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Here's To Your Toast

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May all your toasts be received in the spirit they're proposed.

In this season of holiday celebrations, there's one sure way to either distinguish or disgrace yourself It's a social skill that can bind hearts and deals, make lovers swoon and parents cry, or sweep a social gathering to a crescendo - and all the guests to their feet. Then again, it can also leave you stuttering and sweating, as people glance at one another in embarrassment. Perhaps you might be interested then in a few tips on how to propose a good toast?

Today, toasts are as rare as place cards. If proposed at all, they often involve no more forethought than "Down the hatch!" or "Here's to Jack and Jill!" But it wasn't always that way; toasts have been given with great eloquence since classical times. Back then, they usually involved kissing up to the gods: The custom was to toast them first. In Homer's epic poem, The Odyssey, Odysseus drinks to the health of Achilles. The ritual involved looking up to the sky, then spilling some wine as an offering.

The term "toast" originates in ancient Rome, when the Senate ordered that the emperor Augustus be honored with a toast at every meal. The senators dropped a piece of burnt bread into their acidic vin ordinaire - the charcoal masked the wine's nasty flavors. (This was the Latin equivalent of over-oaking flawed wines.) This piece of bread was called "tostus," meaning roasted or parched - and the name eventually came to mean the custom itself.

But back in those less-civilized days, camaraderie and treachery were often guests at the same dinner table. Poisoning was the preferred way to pay off outstanding debts and unpleasant people. When Greek hosts in the sixth century B.C. toasted each guest, they would drink first from a common bowl to show that the wine wasn't poisoned. If the host showed no signs of oxygen constriction, the guests then drank too.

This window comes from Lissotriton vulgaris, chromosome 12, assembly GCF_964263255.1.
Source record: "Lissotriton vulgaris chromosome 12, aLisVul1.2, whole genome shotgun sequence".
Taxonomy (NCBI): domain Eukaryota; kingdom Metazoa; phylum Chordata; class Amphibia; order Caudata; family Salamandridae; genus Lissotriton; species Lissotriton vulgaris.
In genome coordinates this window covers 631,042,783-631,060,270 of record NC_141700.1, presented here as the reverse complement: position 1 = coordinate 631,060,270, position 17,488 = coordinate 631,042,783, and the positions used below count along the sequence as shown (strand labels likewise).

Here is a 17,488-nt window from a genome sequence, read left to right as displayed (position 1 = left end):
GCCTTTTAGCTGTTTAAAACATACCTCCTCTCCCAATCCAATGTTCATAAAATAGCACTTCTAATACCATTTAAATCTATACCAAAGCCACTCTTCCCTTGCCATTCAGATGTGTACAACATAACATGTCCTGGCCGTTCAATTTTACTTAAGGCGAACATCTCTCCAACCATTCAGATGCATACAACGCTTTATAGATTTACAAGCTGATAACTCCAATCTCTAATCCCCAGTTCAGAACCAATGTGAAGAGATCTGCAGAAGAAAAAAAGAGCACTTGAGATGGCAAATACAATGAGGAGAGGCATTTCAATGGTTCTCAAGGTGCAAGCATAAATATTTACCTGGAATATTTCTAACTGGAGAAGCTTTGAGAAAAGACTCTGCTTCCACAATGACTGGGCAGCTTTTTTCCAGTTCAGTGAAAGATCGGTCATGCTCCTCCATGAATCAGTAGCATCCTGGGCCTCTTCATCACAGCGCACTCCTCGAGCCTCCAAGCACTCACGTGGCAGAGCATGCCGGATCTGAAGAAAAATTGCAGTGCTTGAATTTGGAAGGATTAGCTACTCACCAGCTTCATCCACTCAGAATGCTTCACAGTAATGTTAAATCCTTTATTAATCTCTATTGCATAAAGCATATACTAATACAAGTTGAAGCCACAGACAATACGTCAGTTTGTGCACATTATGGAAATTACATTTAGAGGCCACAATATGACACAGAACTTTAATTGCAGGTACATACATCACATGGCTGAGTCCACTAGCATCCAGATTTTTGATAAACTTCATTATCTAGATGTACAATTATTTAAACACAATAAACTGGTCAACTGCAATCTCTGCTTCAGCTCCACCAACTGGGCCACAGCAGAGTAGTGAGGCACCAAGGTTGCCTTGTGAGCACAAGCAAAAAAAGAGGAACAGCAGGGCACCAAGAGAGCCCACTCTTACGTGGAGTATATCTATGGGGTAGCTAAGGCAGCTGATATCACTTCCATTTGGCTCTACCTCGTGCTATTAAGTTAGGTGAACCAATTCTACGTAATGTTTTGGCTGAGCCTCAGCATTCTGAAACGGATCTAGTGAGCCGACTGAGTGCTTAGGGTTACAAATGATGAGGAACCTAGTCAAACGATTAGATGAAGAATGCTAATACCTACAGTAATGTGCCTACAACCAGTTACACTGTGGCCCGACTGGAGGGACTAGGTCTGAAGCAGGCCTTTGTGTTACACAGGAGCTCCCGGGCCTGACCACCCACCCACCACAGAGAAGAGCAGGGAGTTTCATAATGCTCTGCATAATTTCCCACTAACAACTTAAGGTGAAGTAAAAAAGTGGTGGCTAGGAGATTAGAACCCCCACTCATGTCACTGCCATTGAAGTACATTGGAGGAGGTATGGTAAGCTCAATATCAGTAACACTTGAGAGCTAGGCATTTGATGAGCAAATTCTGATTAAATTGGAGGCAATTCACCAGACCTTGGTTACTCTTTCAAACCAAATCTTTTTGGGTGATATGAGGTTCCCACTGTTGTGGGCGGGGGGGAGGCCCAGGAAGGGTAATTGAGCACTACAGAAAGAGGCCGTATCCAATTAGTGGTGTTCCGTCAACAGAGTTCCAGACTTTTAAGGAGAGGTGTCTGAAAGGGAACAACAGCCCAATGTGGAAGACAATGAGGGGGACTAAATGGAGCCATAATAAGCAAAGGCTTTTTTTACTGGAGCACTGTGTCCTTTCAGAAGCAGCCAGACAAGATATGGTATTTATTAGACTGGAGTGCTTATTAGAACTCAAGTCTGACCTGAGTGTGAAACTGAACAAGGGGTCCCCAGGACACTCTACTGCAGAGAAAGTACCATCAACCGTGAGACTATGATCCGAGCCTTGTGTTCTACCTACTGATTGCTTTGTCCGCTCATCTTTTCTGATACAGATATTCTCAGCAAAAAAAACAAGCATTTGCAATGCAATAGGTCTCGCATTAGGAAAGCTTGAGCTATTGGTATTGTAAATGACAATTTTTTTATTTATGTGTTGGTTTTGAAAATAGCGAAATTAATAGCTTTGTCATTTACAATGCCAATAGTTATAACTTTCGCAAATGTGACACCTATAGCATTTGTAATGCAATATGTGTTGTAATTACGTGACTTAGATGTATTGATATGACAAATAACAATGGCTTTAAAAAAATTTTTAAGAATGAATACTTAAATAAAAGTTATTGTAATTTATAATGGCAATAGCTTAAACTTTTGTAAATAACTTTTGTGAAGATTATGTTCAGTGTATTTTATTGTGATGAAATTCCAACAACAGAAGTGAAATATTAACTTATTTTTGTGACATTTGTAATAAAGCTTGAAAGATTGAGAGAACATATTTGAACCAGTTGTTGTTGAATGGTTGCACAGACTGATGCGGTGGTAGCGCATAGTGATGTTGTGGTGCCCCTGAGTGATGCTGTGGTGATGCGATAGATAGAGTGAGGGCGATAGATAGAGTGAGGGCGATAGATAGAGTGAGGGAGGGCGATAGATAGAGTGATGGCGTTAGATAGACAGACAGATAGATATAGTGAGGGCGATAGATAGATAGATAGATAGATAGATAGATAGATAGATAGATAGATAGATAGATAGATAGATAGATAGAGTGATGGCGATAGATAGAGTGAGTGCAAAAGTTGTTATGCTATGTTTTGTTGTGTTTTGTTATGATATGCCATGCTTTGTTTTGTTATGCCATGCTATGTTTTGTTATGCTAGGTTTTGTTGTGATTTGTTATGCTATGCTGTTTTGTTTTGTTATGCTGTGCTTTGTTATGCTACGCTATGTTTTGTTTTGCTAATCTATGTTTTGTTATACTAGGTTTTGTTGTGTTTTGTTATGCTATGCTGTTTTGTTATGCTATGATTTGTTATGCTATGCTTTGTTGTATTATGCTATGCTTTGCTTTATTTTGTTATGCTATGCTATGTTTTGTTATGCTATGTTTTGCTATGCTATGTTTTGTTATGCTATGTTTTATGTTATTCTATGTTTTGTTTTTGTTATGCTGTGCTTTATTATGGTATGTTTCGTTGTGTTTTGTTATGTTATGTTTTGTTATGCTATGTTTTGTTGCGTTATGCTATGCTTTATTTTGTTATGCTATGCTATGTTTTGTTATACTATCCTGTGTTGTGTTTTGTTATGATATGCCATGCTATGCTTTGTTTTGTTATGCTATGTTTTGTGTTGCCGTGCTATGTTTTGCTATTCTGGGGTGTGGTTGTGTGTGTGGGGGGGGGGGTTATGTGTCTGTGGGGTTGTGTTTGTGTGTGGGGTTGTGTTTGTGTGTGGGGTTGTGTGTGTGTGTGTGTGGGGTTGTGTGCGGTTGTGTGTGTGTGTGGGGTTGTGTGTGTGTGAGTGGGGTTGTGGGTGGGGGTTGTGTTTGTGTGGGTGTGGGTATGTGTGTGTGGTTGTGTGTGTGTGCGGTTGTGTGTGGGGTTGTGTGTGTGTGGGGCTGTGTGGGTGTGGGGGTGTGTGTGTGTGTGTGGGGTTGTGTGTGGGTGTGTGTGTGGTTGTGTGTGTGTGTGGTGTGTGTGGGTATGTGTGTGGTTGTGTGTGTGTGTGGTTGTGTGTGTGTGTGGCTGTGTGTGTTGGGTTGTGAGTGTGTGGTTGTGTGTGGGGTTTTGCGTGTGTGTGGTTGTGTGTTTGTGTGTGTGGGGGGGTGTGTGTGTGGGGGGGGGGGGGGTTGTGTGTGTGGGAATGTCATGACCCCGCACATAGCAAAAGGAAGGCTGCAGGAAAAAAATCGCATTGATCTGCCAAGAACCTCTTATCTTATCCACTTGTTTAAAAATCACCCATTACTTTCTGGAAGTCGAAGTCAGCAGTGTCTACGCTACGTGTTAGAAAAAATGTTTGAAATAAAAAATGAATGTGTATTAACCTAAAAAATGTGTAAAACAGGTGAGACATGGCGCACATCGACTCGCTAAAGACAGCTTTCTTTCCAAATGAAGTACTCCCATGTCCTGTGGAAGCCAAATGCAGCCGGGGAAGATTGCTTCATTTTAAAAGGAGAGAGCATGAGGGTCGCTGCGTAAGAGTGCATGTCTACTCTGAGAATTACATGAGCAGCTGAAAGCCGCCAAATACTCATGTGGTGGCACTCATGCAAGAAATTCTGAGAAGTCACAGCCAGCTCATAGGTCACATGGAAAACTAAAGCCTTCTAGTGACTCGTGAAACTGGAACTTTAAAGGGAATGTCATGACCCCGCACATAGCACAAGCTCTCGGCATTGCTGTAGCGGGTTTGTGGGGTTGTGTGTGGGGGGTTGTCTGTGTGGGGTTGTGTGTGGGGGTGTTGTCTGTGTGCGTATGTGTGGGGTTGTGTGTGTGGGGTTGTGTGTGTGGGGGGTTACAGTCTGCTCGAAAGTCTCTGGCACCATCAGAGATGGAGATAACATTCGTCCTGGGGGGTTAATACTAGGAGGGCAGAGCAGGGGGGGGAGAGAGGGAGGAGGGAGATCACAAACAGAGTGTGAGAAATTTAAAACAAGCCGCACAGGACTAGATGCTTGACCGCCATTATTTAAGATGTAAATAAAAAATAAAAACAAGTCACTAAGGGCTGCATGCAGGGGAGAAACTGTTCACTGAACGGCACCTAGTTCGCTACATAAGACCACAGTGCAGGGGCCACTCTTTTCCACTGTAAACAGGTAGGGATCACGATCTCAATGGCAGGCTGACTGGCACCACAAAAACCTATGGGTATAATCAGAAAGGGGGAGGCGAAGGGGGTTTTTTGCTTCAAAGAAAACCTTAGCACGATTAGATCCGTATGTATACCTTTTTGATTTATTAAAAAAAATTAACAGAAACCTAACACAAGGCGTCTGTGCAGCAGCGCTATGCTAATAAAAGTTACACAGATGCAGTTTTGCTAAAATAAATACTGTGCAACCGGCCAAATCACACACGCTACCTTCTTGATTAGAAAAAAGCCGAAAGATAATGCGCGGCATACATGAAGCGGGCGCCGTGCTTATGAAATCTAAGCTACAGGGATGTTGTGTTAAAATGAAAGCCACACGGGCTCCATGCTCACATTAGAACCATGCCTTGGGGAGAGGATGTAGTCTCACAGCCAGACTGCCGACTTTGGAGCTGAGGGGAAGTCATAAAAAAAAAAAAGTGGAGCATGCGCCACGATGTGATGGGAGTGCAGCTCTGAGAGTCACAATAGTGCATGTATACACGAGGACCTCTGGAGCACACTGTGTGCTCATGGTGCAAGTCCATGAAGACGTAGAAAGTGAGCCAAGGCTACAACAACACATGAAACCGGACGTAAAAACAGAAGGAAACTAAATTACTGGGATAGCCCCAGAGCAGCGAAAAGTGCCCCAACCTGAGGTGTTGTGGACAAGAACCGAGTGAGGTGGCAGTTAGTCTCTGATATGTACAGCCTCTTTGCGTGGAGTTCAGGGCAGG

Other drinking rituals were also aimed at detoxifying the custom. The point of intertwining hands, for instance, was for guests to drink from each other's glasses. Likewise, the point of clinking glasses was to spill a little of your wine into the other person's glass. The sound of the glasses clinking was also thought to ward off evil, since demonic creatures were repelled by bell-like noises.

Today, even though poisoning is no longer fashionable, touching glasses still reminds guests that although the wine is now separated, it originally came from one source - and so, is a symbol of unity. Some toasters still like to smash their glasses after the toast - the old fireplace toss. This gesture of reckless generosity is seen as a way of binding the toast. (But think twice before doing this with your Riedel stemware.)

However, not all toasts have their roots in social grace. The Swedish toast "Skal!" came from the 11th century practice of drinking mead or ale from the skulls of defeated enemies. (The tamer modern version is drinking from a woman's shoe.) And just throwing your head back to quaff a toast meant sticking your neck out: The Danes, for example, cut the throats of Brits while they drank. (That's why Shakespeare, in Timon of Athens, recommended that "Great men should drink with a harness on their throats.")

How many ancient Anglo-Saxons were needed to complete a toast? (This isn't a light-bulb joke.) Traditionally, three: one to pass the cup, one to drink from it and one to defend the drinker. In fact, proper toasting required holding the cup with a straight arm, to show that the toaster wasn't hiding a sword under a cloak. Toasts could be used to challenge the fortitude of adversaries: Often glasses had to be turned upside down after the toast, to prove that they were indeed empty. This wasn't a problem for the first round, or even the second - it was the 23rd that caused the trouble.

And though we're used to wishing friends good luck in our toasts, many toasts were dedicated to enemies back then - wishing them tight shoes and big blisters, pigs that didn't grunt, spades that broke and horrid medical conditions that would baffle even the brightest physicians.

But gradually, toasting became a way of welcoming strangers and of learning their names - though in fiercely hierarchical societies, inferiors weren't allowed to actually use the names of their betters when toasting them: They had to be content with "To Monsieur's good health." (Even though everyone might share the same magisterial hangover the next morning, you were still only the second cousin of the duchess.)